This long journey has taken me through many years of poring over the literature on climate science, systems science, ecology and evolution, and of striving to understand human nature inside and out: objectively—by studying various fields of psychology, philosophy and spirituality, and by supporting many others through their own trials and tribulations in my work as a psychotherapist and psychologist; and subjectively—by inquiring deeply into the nature of my own mind with the assistance of altering my state of consciousness in myriad ways, participating in my own psychotherapy, and devoting a great deal of time to the practice of intensive mindfulness meditation.
So what exactly can I say I have learned so far from this very meandering, rocky journey in search of answers to the question, “Is there another way?”
Initially, I just kept stumbling upon more questions, with my train of thought going something like this: “There is clearly something a bit different about the human species—just look around at the enormous impact we’ve had on this place, both creative and destructive. Furthermore, we tend to have developed a hell of a superiority complex; yet this stands in stark contrast to the fact that we’re taking serious aim at being one of the shortest-lived species in the history of this planet. So what’s that about? In reference to the myth of Icarus, are we simply a species that just can’t resist the impulse to fly too close to the sun, even while having the capacity to know full well that our wings are bound to melt and we will likely perish?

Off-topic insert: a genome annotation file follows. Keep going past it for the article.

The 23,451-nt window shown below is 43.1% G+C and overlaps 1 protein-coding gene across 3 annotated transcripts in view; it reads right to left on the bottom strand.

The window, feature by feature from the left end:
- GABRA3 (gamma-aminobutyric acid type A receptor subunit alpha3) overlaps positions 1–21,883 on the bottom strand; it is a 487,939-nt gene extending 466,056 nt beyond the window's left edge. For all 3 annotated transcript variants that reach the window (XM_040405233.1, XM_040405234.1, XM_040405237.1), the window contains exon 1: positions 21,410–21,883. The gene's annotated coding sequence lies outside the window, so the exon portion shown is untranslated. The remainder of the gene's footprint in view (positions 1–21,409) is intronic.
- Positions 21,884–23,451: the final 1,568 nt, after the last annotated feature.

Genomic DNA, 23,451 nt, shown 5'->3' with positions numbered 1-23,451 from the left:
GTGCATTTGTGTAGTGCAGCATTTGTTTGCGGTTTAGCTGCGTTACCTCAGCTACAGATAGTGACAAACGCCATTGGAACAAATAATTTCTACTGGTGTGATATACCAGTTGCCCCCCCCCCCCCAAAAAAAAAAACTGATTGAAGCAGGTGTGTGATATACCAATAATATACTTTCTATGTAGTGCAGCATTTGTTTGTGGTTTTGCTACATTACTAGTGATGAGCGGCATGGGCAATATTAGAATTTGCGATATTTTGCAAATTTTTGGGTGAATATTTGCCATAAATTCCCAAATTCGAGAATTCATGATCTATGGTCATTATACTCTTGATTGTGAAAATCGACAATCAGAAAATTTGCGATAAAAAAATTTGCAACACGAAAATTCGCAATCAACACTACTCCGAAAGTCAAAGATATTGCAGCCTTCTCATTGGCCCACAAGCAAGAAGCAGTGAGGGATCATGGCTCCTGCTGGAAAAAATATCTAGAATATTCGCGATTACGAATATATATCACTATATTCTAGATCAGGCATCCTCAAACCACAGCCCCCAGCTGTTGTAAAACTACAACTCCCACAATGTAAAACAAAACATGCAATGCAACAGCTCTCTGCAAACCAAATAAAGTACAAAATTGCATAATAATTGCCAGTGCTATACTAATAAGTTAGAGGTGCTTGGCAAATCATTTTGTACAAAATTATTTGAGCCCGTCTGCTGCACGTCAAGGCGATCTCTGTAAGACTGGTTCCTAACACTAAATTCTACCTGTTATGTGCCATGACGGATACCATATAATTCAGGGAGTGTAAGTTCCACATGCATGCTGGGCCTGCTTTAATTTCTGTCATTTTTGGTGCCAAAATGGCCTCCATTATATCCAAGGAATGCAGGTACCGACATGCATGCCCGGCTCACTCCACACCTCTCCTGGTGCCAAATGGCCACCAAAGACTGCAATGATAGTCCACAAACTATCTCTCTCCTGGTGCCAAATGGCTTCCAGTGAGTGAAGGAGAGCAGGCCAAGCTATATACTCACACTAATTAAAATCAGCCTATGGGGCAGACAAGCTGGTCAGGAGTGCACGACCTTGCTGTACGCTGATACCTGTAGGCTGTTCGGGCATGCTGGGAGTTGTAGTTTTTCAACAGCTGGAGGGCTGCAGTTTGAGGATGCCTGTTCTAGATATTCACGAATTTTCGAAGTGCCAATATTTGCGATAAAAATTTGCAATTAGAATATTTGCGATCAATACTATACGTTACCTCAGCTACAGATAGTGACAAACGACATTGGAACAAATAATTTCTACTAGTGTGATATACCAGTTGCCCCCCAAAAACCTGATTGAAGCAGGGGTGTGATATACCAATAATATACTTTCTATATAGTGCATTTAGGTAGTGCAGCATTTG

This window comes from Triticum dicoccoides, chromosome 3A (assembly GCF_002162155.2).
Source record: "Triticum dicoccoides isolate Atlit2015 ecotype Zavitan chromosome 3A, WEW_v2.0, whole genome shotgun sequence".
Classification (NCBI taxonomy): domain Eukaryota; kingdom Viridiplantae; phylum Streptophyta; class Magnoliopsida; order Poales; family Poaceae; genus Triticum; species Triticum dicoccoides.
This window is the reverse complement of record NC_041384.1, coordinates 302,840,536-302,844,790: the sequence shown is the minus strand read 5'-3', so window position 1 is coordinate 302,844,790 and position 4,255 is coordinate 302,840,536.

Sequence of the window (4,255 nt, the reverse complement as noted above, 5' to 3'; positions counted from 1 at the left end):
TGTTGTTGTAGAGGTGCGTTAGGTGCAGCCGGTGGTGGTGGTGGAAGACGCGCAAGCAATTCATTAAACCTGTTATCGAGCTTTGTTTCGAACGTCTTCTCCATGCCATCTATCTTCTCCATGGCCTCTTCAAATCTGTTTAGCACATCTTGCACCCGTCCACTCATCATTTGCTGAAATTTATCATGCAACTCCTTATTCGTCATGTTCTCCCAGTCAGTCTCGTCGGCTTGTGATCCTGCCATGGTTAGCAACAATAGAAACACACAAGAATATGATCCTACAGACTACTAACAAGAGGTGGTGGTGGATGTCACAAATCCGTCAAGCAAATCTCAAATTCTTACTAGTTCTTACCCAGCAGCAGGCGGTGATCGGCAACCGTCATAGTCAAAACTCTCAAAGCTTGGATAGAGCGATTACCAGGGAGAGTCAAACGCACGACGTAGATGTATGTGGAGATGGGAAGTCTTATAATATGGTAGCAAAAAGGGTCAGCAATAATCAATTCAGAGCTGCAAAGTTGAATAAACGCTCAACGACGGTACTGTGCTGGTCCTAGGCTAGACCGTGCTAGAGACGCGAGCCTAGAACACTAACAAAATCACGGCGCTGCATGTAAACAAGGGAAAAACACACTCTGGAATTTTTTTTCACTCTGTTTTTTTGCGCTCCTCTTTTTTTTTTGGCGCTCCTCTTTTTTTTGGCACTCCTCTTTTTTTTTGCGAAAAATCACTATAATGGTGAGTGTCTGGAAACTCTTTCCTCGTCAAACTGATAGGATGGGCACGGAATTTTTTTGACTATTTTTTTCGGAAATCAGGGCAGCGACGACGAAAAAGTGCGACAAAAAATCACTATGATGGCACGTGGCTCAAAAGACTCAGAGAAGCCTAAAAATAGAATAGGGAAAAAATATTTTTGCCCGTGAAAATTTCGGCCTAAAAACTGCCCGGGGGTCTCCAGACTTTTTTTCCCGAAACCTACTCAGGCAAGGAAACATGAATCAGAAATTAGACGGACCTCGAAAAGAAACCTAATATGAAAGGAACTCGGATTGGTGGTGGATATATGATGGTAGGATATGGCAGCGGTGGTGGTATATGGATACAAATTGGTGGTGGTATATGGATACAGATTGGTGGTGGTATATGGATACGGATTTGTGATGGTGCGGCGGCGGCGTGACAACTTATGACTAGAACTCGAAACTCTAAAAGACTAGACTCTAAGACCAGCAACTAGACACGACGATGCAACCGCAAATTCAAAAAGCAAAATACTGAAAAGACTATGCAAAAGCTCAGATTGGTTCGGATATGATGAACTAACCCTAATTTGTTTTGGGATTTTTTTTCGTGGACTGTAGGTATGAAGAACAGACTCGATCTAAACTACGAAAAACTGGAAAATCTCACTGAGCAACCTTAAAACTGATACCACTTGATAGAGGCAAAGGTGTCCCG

Another line of questioning that emerged for me during this journey has gone something like this: “Holy shit, we are such a violent and selfish bunch! Just look at how much harm we inflict upon each other, our fellow Earthlings and the Earth. We even have the intelligence and the self-awareness to know exactly how much harm and suffering we’re inflicting, and yet we continue to do it anyway. Are we just intrinsically evil? Could it be that the demise of our species is not such a bad thing after all?”
And when I looked inside for answers to these and similar questions, I found my own humanity staring right back at me: the instant-gratification-focused impulsivity; the egocentricity; the temptation to exploit or deceive others to gratify my own needs; the tendency to fear and even hate others at times, especially those whom I perceive to be a threat to me in some way. All of those qualities that I had judged in others as being bad, evil or broken in some way–it was only too apparent that they exist within me too. This has been one of the most difficult epiphanies I’ve encountered along the way, and it initially sent me into a serious tailspin, what I would describe as my most intense “dark night of the soul” (so far). I’ve found it to be very difficult to hold out hope for the emergence of an enlightened society when such ignoble qualities appear to be so intrinsic within us.
But fortunately, just as I found myself pushed to the very edge of sanity while grappling with this dilemma, I discovered something that many other seekers have also discovered throughout our collective history. Yes, it is no doubt true that we all struggle to various degrees with the propensity to be overwhelmed by feelings of fear, greed, confusion and disconnection, which in turn often compels us to act in ways that can be very harmful to ourselves and others. But there’s a catch. It’s also true that we all have the intrinsic capacity to experience unconditional love, compassion, empathy, and deep peace, and that these qualities are even more essential to the core of who we are.